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The harem fantasy in nineteenth-century Orientalist paintings

The harem fantasy in nineteenth-century Orientalist paintings This article examines Orientalist cultural production through an overview of the literature on Orientalist paintings produced by European artists in the nineteenth century. There is a particular emphasis on gender and sexuality, and the use of depictions of gender and sexuality to undergird the political project of colonialism. Furthermore, these historical depictions continue to provide the symbolic vernacular for contemporary representations of Muslims that have their own political uses in the era of the War on Terror. This overview illuminates the emergence of representations of Muslims in fine art for European audiences beginning in the twelfth century, and the changes those depictions undergo later on in the nineteenth century as the political relationship between “East” and “West” shifts. The piece also takes into account gender in relationship to the act of authoring these representations. http://www.deepdyve.com/assets/images/DeepDyve-Logo-lg.png Dialectical Anthropology Springer Journals

The harem fantasy in nineteenth-century Orientalist paintings

Dialectical Anthropology , Volume 39 (1) – Feb 25, 2015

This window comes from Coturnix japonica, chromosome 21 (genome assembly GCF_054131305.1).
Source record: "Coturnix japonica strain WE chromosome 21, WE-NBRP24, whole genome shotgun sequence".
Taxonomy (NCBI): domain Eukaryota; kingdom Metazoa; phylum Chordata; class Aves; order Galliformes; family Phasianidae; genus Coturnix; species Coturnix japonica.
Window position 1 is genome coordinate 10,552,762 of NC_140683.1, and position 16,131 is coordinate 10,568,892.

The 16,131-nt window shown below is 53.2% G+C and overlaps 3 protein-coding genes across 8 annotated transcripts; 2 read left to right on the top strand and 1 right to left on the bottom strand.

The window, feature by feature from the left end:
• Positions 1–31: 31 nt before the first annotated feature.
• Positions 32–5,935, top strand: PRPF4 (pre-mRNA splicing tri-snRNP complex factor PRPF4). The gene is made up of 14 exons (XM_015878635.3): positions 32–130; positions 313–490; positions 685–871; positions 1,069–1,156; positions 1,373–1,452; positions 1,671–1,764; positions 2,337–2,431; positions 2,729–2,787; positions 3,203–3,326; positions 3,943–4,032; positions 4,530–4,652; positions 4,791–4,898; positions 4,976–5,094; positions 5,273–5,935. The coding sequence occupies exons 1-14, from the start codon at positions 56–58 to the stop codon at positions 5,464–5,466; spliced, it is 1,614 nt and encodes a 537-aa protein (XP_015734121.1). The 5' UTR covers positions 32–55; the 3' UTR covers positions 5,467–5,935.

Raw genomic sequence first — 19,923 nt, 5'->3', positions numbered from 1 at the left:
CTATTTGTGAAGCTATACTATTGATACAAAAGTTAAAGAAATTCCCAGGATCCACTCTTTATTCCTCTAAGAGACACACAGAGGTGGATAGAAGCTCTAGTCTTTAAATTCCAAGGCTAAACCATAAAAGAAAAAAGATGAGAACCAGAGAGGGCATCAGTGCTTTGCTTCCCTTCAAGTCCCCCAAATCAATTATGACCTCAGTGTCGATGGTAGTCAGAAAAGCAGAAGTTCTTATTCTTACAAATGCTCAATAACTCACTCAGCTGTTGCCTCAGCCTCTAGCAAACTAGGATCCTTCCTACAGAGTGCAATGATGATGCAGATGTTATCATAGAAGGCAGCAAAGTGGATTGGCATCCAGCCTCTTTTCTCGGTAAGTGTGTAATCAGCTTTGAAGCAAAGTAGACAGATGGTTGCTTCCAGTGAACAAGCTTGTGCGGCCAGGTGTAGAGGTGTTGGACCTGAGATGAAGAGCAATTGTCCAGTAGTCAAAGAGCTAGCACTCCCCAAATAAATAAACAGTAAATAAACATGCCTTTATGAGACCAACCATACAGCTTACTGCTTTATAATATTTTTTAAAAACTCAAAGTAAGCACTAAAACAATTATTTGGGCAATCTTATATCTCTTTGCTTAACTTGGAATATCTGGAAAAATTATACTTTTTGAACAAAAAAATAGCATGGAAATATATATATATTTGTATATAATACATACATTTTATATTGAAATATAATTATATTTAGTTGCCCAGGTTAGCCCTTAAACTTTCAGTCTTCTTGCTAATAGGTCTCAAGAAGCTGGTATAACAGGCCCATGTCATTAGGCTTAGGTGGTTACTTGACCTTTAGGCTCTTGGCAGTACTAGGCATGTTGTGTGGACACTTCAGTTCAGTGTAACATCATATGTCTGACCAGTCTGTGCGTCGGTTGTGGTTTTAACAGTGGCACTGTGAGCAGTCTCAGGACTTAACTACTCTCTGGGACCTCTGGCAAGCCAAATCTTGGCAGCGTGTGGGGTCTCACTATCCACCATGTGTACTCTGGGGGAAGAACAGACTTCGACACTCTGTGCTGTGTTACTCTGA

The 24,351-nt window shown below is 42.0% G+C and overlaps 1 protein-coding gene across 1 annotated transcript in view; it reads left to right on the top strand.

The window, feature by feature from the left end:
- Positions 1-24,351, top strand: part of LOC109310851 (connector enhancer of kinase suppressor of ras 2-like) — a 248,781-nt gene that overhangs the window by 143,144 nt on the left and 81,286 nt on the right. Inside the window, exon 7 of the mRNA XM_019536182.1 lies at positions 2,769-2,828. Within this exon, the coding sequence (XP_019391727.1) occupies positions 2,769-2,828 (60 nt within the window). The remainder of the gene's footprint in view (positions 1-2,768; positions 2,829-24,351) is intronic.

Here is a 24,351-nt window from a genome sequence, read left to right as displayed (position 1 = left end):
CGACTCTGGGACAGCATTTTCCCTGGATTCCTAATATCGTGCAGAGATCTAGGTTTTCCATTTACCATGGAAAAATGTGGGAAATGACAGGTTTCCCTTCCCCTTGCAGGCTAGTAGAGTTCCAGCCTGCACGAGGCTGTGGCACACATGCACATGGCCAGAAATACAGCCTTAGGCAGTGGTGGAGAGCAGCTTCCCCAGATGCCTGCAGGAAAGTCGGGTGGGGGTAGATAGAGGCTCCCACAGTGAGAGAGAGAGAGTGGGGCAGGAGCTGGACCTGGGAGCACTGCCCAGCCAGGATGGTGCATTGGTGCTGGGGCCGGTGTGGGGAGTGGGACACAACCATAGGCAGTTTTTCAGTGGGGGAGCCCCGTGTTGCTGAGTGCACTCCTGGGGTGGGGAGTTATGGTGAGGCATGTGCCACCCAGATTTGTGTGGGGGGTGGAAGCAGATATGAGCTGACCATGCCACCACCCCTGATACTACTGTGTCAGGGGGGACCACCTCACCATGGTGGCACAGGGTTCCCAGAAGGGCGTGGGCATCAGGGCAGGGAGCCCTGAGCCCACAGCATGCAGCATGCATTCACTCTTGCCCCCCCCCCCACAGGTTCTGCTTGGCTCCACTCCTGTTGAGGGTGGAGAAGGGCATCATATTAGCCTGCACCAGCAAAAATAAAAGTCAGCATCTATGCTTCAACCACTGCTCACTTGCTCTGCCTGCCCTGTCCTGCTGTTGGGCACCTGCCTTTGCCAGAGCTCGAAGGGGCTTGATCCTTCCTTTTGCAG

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Publisher
Springer Journals
Copyright
Copyright © 2015 by Springer Science+Business Media Dordrecht
Subject
Social Sciences, general; Anthropology
ISSN
0304-4092
eISSN
1573-0786
DOI
10.1007/s10624-015-9372-7
Publisher site
See Article on Publisher Site

Abstract

This article examines Orientalist cultural production through an overview of the literature on Orientalist paintings produced by European artists in the nineteenth century. There is a particular emphasis on gender and sexuality, and the use of depictions of gender and sexuality to undergird the political project of colonialism. Furthermore, these historical depictions continue to provide the symbolic vernacular for contemporary representations of Muslims that have their own political uses in the era of the War on Terror. This overview illuminates the emergence of representations of Muslims in fine art for European audiences beginning in the twelfth century, and the changes those depictions undergo later on in the nineteenth century as the political relationship between “East” and “West” shifts. The piece also takes into account gender in relationship to the act of authoring these representations.

Journal

Dialectical AnthropologySpringer Journals

Published: Feb 25, 2015

References